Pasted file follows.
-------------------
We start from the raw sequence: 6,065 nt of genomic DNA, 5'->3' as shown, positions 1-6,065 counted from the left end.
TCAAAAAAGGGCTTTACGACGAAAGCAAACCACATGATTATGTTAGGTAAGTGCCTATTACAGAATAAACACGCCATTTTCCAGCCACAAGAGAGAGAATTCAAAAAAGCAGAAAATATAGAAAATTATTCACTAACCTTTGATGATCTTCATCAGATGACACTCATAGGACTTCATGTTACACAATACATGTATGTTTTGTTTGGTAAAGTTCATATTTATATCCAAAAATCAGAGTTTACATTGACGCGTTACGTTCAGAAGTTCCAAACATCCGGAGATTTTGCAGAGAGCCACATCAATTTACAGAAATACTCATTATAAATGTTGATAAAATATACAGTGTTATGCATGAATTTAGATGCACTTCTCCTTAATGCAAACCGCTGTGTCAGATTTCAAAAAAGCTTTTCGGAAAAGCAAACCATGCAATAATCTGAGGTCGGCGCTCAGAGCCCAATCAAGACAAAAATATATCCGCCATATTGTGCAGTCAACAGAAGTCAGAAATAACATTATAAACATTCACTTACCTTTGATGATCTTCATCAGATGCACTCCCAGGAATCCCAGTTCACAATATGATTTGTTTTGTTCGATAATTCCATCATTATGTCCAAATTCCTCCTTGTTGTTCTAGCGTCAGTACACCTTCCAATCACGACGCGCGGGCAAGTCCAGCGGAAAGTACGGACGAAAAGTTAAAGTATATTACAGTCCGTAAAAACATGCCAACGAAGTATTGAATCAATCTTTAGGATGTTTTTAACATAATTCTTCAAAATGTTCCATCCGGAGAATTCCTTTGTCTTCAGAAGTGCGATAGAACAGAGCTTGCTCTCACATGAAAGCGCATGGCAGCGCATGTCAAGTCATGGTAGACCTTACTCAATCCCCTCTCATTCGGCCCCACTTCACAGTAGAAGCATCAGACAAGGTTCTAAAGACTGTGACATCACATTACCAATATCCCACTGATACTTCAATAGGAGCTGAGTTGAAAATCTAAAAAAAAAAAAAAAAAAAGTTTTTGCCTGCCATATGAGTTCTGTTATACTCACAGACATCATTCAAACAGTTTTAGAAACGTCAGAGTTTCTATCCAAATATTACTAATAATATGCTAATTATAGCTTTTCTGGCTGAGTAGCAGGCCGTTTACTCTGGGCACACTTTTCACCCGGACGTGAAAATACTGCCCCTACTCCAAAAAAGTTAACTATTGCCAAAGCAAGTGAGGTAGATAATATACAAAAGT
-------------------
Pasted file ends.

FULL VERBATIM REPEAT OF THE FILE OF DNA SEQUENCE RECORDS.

We start from the raw sequence: 6,065 nt of genomic DNA, 5'->3' as shown, positions 1-6,065 counted from the left end.
TCAAAAAAGGGCTTTACGACGAAAGCAAACCACATGATTATGTTAGGTAAGTGCCTATTACAGAATAAACACGCCATTTTCCAGCCACAAGAGAGAGAATTCAAAAAAGCAGAAAATATAGAAAATTATTCACTAACCTTTGATGATCTTCATCAGATGACACTCATAGGACTTCATGTTACACAATACATGTATGTTTTGTTTGGTAAAGTTCATATTTATATCCAAAAATCAGAGTTTACATTGACGCGTTACGTTCAGAAGTTCCAAACATCCGGAGATTTTGCAGAGAGCCACATCAATTTACAGAAATACTCATTATAAATGTTGATAAAATATACAGTGTTATGCATGAATTTAGATGCACTTCTCCTTAATGCAAACCGCTGTGTCAGATTTCAAAAAAGCTTTTCGGAAAAGCAAACCATGCAATAATCTGAGGTCGGCGCTCAGAGCCCAATCAAGACAAAAATATATCCGCCATATTGTGCAGTCAACAGAAGTCAGAAATAACATTATAAACATTCACTTACCTTTGATGATCTTCATCAGATGCACTCCCAGGAATCCCAGTTCACAATATGATTTGTTTTGTTCGATAATTCCATCATTATGTCCAAATTCCTCCTTGTTGTTCTAGCGTCAGTACACCTTCCAATCACGACGCGCGGGCAAGTCCAGCGGAAAGTACGGACGAAAAGTTAAAGTATATTACAGTCCGTAAAAACATGCCAACGAAGTATTGAATCAATCTTTAGGATGTTTTTAACATAATTCTTCAAAATGTTCCATCCGGAGAATTCCTTTGTCTTCAGAAGTGCGATAGAACAGAGCTTGCTCTCACATGAAAGCGCATGGCAGCGCATGTCAAGTCATGGTAGACCTTACTCAATCCCCTCTCATTCGGCCCCACTTCACAGTAGAAGCATCAGACAAGGTTCTAAAGACTGTGACATCACATTACCAATATCCCACTGATACTTCAATAGGAGCTGAGTTGAAAATCTAAAAAAAAAAAAAAAAAAAGTTTTTGCCTGCCATATGAGTTCTGTTATACTCACAGACATCATTCAAACAGTTTTAGAAACGTCAGAGTTTCTATCCAAATATTACTAATAATATGCTAATTATAGCTTTTCTGGCTGAGTAGCAGGCCGTTTACTCTGGGCACACTTTTCACCCGGACGTGAAAATACTGCCCCTACTCCAAAAAAGTTAACTATTGCCAAAGCAAGTGAGGTAGATAATATACAAAAGT